The huge flap over the Volkswagen “defeat code” for diesel EPA testing is a cautionary tale for all engineers and executives — regardless of product category. Gaming the system to meet a deadline or to gain commercial advantage will eventually cause great harm to your organization and your personal career arc.
Some of my fellow car enthusiasts may argue that the California Air Resources Board (CARB) and the EPA were overreaching when they set the requirements. Sorry, other car companies either complied or chose not to make diesels available for sale until they could pass the tests. You can’t even give VW “style points” for programming that defeat code into their operating system. The funds used to catch the fraud were from a huge settlement reached between the EPA and heavy-truck makers for trying the same scheme years ago.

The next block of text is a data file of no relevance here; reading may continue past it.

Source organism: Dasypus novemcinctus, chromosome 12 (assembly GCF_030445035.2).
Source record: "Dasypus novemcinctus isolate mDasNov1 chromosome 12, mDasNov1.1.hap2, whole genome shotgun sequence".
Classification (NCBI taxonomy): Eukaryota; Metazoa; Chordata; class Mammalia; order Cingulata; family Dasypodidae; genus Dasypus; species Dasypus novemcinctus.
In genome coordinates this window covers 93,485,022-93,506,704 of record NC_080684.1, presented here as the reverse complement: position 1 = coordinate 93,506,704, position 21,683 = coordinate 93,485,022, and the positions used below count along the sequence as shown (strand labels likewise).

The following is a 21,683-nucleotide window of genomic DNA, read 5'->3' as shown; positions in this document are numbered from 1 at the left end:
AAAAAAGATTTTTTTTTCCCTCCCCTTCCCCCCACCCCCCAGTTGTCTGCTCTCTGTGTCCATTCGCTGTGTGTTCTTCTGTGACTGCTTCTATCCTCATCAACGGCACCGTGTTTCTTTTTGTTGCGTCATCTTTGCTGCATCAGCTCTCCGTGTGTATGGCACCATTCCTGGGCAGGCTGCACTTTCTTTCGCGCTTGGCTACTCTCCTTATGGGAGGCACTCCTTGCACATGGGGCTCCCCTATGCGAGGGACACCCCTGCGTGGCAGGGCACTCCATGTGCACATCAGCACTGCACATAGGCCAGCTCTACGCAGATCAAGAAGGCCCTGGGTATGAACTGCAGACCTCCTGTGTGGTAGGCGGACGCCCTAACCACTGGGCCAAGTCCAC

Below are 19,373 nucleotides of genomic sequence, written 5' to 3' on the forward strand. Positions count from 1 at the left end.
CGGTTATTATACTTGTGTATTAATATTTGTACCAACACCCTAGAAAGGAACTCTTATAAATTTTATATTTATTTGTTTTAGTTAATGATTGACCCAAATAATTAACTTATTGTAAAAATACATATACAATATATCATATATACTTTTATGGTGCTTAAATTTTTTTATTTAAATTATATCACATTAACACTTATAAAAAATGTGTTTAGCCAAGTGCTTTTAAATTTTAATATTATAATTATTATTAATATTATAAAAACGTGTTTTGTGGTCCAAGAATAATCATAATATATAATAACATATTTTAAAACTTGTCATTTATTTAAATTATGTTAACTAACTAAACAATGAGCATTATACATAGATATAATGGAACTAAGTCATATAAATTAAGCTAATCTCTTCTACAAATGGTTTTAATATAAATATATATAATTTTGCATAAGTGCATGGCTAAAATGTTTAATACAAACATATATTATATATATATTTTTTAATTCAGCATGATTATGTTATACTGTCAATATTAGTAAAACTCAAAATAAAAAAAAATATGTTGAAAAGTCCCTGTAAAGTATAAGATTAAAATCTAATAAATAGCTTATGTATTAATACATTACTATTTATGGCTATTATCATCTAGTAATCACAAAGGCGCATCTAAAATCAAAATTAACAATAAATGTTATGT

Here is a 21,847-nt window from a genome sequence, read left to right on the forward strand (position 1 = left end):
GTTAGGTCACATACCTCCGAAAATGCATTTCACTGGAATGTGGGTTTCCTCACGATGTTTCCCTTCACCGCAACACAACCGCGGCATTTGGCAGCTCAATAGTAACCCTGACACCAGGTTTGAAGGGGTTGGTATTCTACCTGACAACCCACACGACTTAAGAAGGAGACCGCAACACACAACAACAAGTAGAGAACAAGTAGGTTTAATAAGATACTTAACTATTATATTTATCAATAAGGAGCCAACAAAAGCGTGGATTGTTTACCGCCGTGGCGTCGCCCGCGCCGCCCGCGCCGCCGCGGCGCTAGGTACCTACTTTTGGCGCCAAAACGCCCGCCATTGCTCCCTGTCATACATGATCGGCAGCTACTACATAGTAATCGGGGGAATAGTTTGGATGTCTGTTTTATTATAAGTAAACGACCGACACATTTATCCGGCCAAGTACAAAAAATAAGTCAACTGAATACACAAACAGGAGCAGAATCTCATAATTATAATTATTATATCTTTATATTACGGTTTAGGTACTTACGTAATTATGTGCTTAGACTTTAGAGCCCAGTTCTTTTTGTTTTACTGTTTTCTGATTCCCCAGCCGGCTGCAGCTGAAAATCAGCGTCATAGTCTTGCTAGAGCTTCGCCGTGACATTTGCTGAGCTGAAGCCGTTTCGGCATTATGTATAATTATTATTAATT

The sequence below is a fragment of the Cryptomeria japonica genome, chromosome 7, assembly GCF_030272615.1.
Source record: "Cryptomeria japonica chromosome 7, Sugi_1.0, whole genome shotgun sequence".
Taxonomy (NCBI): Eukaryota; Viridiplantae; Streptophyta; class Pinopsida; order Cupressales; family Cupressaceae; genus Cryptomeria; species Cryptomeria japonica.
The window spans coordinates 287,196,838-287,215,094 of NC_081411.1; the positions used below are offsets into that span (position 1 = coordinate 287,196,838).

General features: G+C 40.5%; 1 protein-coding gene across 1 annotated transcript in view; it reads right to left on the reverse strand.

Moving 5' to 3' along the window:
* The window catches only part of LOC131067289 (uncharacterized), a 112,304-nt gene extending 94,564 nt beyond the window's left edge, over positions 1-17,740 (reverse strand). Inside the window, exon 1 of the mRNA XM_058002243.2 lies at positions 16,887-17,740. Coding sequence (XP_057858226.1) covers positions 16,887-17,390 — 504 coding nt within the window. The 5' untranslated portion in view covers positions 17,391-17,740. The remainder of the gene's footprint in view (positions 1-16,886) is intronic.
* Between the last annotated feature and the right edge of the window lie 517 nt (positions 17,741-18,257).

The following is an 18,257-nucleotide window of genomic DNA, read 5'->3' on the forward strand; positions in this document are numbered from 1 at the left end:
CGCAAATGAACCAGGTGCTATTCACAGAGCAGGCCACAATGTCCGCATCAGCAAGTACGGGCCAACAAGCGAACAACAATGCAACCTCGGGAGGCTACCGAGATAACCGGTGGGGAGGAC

Aside from the obvious damage to the environment, cheating on this scale costs people at firms that are trying to play by the rules. Look at the famous Bernie Madoff stock market scam; how many honest fund managers got kicked to the curb or lost out on bonus plans because they couldn’t achieve legitimate results that equaled Bernie’s magical numbers?
Legendary gear engineer Don McVittie once told an AGMA committee, riffing on the humorist Jean Shepherd, “In God we trust, all others bring data.” He didn’t have to say it twice. Without honorable data — numbers everyone can agree on — we cannot have science. This same “data cooking” crisis is hitting the pharmaceutical industry hard. Bad things happen when you cherry-pick data or ignore warning signs.
There are no international gear cops to vet your catalog ratings or review a new design. We rely on the good will of our engineers and managers to comply with our consensus standards; standards we are confident will give acceptable performance. Mass recalls are very rare in our industry as a result. Let’s keep it that way.